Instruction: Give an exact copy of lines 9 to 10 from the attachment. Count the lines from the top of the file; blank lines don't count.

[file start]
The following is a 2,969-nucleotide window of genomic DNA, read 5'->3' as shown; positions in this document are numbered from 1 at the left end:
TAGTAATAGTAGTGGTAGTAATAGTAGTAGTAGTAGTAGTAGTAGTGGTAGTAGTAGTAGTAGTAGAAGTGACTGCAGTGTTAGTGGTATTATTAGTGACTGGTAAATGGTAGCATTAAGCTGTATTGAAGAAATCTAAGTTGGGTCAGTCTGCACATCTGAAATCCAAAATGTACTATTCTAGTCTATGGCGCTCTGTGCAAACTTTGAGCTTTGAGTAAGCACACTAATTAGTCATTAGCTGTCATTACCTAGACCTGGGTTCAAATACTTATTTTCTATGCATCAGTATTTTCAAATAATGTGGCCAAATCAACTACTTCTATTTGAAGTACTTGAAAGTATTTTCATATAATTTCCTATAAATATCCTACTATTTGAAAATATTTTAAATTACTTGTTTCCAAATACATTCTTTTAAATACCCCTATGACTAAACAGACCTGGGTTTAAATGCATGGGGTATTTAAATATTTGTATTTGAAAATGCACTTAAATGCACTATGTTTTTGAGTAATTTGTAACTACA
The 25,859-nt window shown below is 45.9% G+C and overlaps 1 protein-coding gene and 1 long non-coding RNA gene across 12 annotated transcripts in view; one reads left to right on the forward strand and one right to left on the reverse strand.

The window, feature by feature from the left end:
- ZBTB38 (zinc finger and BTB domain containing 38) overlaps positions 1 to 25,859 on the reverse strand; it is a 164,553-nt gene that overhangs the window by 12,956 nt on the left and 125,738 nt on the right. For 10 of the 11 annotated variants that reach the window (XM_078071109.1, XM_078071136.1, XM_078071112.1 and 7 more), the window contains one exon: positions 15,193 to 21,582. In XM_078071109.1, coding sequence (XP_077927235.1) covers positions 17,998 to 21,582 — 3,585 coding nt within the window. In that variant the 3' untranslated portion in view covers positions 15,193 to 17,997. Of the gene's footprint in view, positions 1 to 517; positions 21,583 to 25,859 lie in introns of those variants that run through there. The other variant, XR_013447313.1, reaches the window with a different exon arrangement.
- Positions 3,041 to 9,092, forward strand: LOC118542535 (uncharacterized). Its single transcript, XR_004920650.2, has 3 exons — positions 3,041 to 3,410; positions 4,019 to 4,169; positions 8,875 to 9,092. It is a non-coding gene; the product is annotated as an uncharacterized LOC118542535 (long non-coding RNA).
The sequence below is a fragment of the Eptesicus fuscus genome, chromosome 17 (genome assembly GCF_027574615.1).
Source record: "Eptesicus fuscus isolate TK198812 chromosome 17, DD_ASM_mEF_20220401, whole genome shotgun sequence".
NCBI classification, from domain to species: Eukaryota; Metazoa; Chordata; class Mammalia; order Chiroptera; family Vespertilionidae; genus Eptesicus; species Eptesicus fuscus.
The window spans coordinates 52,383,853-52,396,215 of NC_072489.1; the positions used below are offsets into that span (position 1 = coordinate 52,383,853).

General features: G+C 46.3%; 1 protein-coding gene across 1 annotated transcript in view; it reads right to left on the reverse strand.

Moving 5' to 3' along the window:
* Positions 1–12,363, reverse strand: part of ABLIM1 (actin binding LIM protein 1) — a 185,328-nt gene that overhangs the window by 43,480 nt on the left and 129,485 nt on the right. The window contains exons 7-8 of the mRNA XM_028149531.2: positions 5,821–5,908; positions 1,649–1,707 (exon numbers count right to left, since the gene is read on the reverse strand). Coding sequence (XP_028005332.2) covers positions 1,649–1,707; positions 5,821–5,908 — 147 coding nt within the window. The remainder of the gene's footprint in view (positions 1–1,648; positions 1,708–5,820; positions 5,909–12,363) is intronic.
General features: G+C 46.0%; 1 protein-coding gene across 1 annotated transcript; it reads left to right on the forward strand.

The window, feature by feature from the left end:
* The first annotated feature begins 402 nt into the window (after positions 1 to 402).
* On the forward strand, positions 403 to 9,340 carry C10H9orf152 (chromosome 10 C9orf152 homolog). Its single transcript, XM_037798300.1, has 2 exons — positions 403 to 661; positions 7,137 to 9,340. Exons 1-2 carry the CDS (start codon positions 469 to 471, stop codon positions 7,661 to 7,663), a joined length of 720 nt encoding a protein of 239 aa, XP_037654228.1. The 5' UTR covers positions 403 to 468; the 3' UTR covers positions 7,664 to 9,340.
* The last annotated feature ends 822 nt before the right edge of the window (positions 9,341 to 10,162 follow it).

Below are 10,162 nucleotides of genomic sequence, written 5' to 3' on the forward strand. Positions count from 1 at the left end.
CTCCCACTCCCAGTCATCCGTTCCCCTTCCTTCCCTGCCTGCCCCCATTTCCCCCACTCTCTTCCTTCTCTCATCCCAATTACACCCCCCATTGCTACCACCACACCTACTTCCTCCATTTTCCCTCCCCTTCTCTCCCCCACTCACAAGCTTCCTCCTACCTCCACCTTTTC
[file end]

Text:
NCBI classification, from domain to species: Eukaryota; Metazoa; Chordata; class Mammalia; order Chiroptera; family Vespertilionidae; genus Eptesicus; species Eptesicus fuscus.
The window spans coordinates 52,383,853-52,396,215 of NC_072489.1; the positions used below are offsets into that span (position 1 = coordinate 52,383,853).